Subaru’s formula of capable all-wheel drive practical vehicles is a winning one for Canadians. The Crosstrek is a prime example of such a vehicle. It’s essentially a raised Subaru Impreza hatch and there is a whole lot to like about it (technically this is a crossover). This is the perfect remedy for the SUV craze that’s gripped the industry because it has all the functionality of one without being an oversized bulge taking up space in the supermarket parking lot. This is Subaru’s smallest crossover with the others being the Forester, Outback and the Ascent 7-passenger SUV.
The test subject here is a new trim called the Outdoor (with the Eyesight system). Under the hood we find a 2.5-litre four-cylinder Boxer engine producing 182 horsepower and 176 lb-ft of torque. Other trim levels of the Crosstrek can be had with a smaller 2.0-litre four-cylinder engine making 152 horsepower and 145 lb-ft of torque. The choice of transmission depending on the model you chose is a 6-speed manual or CVT (Continuously Variable Transmission). This car came with the CVT.
I tested a Crosstrek with the 2.0-litre engine and found it to be underpowered. This model with the bigger engine was definitely better though I wouldn’t say it’s an extremely quick vehicle. Acceleration aside, I liked how the Crosstrek drove and it felt firmly planted on the pavement. It’s heavy – thanks in part to its X-mode all-wheel drive system but that’s not an issue because it doesn’t actually feel like a heavy vehicle when driving it. Whether it’s to tackle our rough Canadian winters or it’s because you like to go on off-road excursions, the Crosstrek delivers this ability wonderfully.
The Crosstrek cabin you see pictured here was quite comfortable and pleasing to the eye. I absolutely loved the yellow accents of the Outdoor model. The seats are comfortable and the driving position and visibility are excellent. The new dashboard layout is a modern, functional and pretty and I can’t really think of anything I’d change. All of the materials appear to be high quality too.
The standard Subaru infotainment system is displayed on a 6.5-inch high-resolution touchscreen display (Convenience and Touring models). It has Apple CarPlay, Android Auto, STARLINK smartphone integration USB port/iPod control, auxiliary audio input and steering wheel-integrated controls. The Outdoor, Sport and Limited models improve to an 8.5-inch screen with a few extra features.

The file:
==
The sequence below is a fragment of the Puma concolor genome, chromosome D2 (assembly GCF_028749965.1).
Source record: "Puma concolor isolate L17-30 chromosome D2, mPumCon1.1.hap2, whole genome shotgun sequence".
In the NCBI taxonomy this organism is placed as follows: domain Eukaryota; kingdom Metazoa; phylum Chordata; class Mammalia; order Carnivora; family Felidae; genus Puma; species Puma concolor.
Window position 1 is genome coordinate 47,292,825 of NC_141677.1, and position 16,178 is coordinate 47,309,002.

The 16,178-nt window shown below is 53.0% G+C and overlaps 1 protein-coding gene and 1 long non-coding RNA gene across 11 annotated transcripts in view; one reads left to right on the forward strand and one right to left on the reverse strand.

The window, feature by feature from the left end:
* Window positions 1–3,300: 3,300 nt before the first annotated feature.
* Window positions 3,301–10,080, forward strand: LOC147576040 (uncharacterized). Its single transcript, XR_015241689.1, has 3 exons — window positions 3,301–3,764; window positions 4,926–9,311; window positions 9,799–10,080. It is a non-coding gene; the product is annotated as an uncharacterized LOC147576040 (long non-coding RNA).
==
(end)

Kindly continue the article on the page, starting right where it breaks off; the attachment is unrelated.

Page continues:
Subaru has perfected the layout and operation of its system. It’s by far one of the easiest to use for basic radio and entertainment functions. What I especially like is traditional dials for climate and fan control located just underneath. It’s easy and simple to use, just how it should be. Nothing is worse than trying to tap on a slow-frozen LCD screen to try and find the setting to get the heat blasting.
Subaru offers something called the EyeSight safety system and the came equipped with it. This system of driver aids helps anticipate dangerous situations via the use of cameras and sensors. It’s used for adaptive cruise control, lane keep assist, pre-collision braking and pre-collision throttle management. A few times I looked away while driving and the system beeped and reminded me to keep my eyes on the road.
The Crosstrek has a very attractive starting price for the base model at just $23,795. Add $2000 if you want the automatic with Eyesight. The Touring adds better cloth seats, a leather steering wheel, auto headlights, auto climate control and a cargo cover for $26,195. The Sport ads the larger infotainment screen, power driver’s seat, even better cloth seats, LED headlights and more safety features for $28,795. My Outdoor test subject has the larger engine, heated steering wheel and the beautiful leather seats you see in the photos for $29,995. Finally, the Limited will see a, dual-zone climate control, a premium sound system and navigation for $34,495.